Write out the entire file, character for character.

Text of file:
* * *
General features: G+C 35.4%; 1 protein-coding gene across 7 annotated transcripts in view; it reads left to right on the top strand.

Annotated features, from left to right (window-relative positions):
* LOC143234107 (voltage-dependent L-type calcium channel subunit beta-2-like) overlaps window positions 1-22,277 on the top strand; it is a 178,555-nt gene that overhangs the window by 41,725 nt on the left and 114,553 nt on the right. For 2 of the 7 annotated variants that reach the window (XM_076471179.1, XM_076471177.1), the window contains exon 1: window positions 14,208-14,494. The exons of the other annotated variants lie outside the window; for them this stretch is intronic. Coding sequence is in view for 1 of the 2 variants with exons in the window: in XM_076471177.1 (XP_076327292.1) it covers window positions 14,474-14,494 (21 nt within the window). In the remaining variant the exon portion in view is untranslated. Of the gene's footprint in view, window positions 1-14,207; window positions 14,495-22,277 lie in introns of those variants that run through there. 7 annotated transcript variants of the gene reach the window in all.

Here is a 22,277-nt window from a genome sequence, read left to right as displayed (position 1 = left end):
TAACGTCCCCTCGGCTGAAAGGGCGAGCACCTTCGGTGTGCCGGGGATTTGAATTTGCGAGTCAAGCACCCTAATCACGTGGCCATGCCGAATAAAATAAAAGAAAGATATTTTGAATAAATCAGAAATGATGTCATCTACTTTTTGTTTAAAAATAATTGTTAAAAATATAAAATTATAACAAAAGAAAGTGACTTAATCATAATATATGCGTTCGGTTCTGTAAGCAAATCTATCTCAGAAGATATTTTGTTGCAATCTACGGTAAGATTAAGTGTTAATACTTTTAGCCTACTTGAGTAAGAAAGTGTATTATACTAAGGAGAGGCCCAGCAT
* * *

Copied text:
General features: G+C 35.4%; 1 protein-coding gene across 7 annotated transcripts in view; it reads left to right on the top strand.

Annotated features, from left to right (window-relative positions):
* LOC143234107 (voltage-dependent L-type calcium channel subunit beta-2-like) overlaps window positions 1-22,277 on the top strand; it is a 178,555-nt gene that overhangs the window by 41,725 nt on the left and 114,553 nt on the right. For 2 of the 7 annotated variants that reach the window (XM_076471179.1, XM_076471177.1), the window contains exon 1: window positions 14,208-14,494. The exons of the other annotated variants lie outside the window; for them this stretch is intronic. Coding sequence is in view for 1 of the 2 variants with exons in the window: in XM_076471177.1 (XP_076327292.1) it covers window positions 14,474-14,494 (21 nt within the window). In the remaining variant the exon portion in view is untranslated. Of the gene's footprint in view, window positions 1-14,207; window positions 14,495-22,277 lie in introns of those variants that run through there. 7 annotated transcript variants of the gene reach the window in all.

Here is a 22,277-nt window from a genome sequence, read left to right as displayed (position 1 = left end):
TAACGTCCCCTCGGCTGAAAGGGCGAGCACCTTCGGTGTGCCGGGGATTTGAATTTGCGAGTCAAGCACCCTAATCACGTGGCCATGCCGAATAAAATAAAAGAAAGATATTTTGAATAAATCAGAAATGATGTCATCTACTTTTTGTTTAAAAATAATTGTTAAAAATATAAAATTATAACAAAAGAAAGTGACTTAATCATAATATATGCGTTCGGTTCTGTAAGCAAATCTATCTCAGAAGATATTTTGTTGCAATCTACGGTAAGATTAAGTGTTAATACTTTTAGCCTACTTGAGTAAGAAAGTGTATTATACTAAGGAGAGGCCCAGCAT